COLUMBUS — The offensive staff is once again complete for Ohio State, and it didn’t require much reshuffling.
Corey Dennis is now a full-time quarterbacks coach with the Buckeyes, as has been expected seemingly since the moment Mike Yurcich left after his only season with the program. An assistant on the rise in the profession with previous experience working at Ohio State appeared to be something of a no-brainer decision for Day, and he didn’t waste much time making the move official as he works to finalize his group of coaches for his second season in charge.
The Buckeyes formally announced the decision on Friday morning, but it was emerging as the likely outcome even before the Fiesta Bowl when it became clear that a mutual parting of ways with Yurcich was best for everybody involved. And for Day, that meant the ability to keep Dennis instead of losing him to Colorado State.
“Corey is a talented young coach and someone I’ve worked closely alongside for three seasons,” Day said in a university release. “He knows our system and he knows how we teach. I think he is going to allow us to develop some continuity in the quarterback room, and that’s important. I also believe that he is going to be an excellent recruiter for us.”
Dennis has his big opportunity now, and the spotlight will be on him moving forward as he works with a loaded room of quarterbacks for a program with legitimate national-title aspirations. What does the promotion from senior quality control to full-time assistant mean for Corey Dennis and the Buckeyes? Lettermen Row is breaking it all down right here.
Corey Dennis earned his spot at Ohio State
Ryan Day had no shortage of options when it came to filling the vacant quarterbacks coach job, and he had plenty to consider just when it came to Corey Dennis. Ohio State could have taken the conservative route, letting Dennis go prove himself as a full-timer at Colorado State for a season or two and then hoping for the chance to reunite down the road. Or Day could bet that his eye for talent should be trusted again and not risk letting him get away without a clear path to a return, instead putting faith in what Dennis has learned over the last few years, banking on a smooth transition and counting on him to reach his potential with the Buckeyes. Obviously, only time will tell in a business where the results are on public display in every game. But Dennis certainly paid his dues and was ready to get a shot from some program — and Ohio State was in position to give it to him.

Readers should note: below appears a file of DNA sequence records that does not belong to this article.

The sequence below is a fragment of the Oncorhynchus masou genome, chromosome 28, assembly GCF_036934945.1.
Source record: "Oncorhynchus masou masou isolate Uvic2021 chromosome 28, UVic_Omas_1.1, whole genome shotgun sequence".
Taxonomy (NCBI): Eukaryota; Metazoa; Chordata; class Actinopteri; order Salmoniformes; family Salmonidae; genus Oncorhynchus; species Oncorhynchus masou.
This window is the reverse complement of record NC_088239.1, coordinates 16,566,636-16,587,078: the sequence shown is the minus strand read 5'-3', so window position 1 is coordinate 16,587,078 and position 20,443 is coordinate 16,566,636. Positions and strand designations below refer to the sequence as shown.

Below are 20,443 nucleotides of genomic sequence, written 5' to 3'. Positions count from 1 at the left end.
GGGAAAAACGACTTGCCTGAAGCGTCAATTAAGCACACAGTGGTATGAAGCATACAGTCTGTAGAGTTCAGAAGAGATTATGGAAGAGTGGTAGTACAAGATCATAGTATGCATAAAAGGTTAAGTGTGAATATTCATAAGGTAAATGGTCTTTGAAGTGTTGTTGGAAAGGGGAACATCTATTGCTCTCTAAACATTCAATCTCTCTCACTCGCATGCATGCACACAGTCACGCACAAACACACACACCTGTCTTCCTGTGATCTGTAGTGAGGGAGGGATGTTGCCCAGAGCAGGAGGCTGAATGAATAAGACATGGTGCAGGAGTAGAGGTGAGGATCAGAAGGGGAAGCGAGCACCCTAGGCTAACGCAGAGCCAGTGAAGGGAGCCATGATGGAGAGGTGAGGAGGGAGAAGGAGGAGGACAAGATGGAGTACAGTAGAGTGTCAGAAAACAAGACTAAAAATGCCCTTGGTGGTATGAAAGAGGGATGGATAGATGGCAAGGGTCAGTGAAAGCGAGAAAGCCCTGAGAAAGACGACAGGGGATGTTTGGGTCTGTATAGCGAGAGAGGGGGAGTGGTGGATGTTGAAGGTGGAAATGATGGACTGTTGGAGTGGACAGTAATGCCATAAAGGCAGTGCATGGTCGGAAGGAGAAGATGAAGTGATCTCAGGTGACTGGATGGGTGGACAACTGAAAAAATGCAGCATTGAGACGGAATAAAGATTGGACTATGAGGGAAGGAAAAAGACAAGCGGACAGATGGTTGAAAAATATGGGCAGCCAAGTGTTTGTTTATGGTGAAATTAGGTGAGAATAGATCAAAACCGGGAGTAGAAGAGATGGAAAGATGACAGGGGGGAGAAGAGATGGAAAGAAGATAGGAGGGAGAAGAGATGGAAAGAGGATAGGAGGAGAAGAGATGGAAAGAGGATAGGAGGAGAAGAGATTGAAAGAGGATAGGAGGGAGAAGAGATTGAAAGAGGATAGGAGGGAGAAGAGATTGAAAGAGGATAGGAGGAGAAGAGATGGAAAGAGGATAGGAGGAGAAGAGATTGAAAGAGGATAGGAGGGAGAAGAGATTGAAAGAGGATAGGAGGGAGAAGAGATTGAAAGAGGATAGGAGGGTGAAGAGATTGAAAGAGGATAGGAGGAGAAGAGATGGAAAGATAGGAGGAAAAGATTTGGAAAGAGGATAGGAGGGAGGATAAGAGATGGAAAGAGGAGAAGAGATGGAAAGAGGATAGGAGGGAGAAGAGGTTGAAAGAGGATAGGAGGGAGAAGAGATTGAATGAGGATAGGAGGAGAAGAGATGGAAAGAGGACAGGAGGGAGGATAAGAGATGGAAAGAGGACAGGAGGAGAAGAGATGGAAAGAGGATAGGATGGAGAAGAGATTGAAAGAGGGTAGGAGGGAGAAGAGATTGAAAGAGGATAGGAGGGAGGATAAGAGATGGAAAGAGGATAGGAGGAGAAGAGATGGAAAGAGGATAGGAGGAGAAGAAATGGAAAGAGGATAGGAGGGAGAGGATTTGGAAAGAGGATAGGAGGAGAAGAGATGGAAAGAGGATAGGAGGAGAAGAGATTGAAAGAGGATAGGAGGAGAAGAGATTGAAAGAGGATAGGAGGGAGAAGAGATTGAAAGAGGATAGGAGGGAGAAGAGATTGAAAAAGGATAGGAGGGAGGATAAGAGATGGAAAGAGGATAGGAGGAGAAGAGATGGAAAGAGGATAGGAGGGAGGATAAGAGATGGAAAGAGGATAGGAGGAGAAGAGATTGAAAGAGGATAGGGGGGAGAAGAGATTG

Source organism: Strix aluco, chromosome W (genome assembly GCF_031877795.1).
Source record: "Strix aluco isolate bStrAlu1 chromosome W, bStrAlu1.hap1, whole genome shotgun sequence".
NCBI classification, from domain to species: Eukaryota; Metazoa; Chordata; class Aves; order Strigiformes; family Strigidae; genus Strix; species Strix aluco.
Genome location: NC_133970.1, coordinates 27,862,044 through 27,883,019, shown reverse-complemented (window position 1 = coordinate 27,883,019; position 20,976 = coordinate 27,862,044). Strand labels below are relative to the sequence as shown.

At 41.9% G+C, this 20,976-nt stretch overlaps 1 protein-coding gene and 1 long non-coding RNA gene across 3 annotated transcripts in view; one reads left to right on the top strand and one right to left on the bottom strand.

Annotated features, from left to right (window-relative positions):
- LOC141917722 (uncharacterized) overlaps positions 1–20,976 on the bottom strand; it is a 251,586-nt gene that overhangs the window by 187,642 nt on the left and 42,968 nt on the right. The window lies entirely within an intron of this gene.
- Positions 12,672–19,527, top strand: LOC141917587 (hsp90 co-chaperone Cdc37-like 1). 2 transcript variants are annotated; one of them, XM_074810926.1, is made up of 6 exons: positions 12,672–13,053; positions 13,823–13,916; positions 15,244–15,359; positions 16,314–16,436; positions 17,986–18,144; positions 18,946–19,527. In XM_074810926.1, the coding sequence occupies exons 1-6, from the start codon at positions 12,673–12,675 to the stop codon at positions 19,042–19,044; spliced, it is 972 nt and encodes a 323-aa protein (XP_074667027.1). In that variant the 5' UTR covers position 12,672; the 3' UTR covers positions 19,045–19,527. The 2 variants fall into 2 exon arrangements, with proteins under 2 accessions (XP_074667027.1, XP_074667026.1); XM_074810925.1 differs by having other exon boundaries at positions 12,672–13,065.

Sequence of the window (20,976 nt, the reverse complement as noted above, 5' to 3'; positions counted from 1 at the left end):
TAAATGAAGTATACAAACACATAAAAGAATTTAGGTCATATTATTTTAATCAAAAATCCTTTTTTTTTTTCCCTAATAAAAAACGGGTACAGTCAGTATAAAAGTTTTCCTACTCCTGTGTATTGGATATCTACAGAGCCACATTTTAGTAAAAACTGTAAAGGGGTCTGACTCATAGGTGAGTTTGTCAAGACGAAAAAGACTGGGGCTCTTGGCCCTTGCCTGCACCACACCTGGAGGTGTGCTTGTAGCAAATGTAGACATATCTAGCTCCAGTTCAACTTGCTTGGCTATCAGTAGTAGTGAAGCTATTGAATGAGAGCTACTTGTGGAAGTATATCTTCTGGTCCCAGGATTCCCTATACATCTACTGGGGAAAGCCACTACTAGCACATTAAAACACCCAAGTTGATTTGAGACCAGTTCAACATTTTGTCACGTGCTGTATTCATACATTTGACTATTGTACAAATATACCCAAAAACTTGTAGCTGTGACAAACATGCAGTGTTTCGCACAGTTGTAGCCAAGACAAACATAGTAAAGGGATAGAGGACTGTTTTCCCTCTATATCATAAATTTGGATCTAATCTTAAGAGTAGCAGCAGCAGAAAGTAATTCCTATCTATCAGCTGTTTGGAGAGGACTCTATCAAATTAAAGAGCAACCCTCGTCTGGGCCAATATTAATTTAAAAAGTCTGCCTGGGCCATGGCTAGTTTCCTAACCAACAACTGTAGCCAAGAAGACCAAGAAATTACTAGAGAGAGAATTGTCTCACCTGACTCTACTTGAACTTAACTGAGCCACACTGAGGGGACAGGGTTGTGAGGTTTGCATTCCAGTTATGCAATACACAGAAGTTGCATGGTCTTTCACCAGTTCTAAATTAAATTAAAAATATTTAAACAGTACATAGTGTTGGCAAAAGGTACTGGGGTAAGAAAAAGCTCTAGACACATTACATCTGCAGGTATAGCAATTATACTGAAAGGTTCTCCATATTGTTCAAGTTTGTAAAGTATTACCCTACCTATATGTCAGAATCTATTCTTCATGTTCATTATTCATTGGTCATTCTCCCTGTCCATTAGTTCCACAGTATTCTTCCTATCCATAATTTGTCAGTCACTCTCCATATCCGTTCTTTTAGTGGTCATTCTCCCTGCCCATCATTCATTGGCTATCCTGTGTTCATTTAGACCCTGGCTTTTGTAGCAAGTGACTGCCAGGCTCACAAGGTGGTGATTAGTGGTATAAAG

Ohio State staff, Justin Fields get continuity
The braintrust for the Ohio State offense is unchanged with Ryan Day at the top, key coordinator Kevin Wilson still in place, Tony Alford leading the running backs and Greg Studrawa having solidified himself as an important cog on the line. For as impressive of a coach as Mike Yurcich is, there was clearly a less-than-ideal personality fit with him on the staff — and that should be resolved now with Dennis having worked with all of those coaches previously during his rise up the ranks for the Buckeyes. His knowledge of the way business operates at Ohio State, the familiarity between all the coaches and his ability to understand what Day wants from his assistants and quarterbacks is a huge deal. On top of that, promoting Dennis also gives Justin Fields a familiar face who has already been part of his development. Clearly consistency was a priority for Day, and Dennis provides that.
Corey Dennis brings recommendations from Heisman finalists
The behind-the-scenes staff members don’t typically get a lot of public credit. But Corey Dennis was an exception over the last couple years thanks to two of the highest-profile quarterbacks in the country singling him out for praise as they became Heisman Trophy finalists.
Both Dwayne Haskins and Justin Fields have gone out of their way to thank Dennis, praise his knowledge of the game and vouch for him as a guy ready to become a full-time quarterbacks coach. And while Day’s first-hand experience with Dennis weighed heavily in the decision-making process, it never hurts to have those glowing recommendations from record-setting passers to tip the scales.
“Basically [Dennis] is like my personal quarterbacks coach when Coach Day is not around,” former Ohio State quarterback Dwayne Haskins said last year. “I can ask him about looks, coverages, different pressures — and he has everything that Coach Day teaches him.
“He helps me throughout practice, throughout meetings. He helps out a lot.”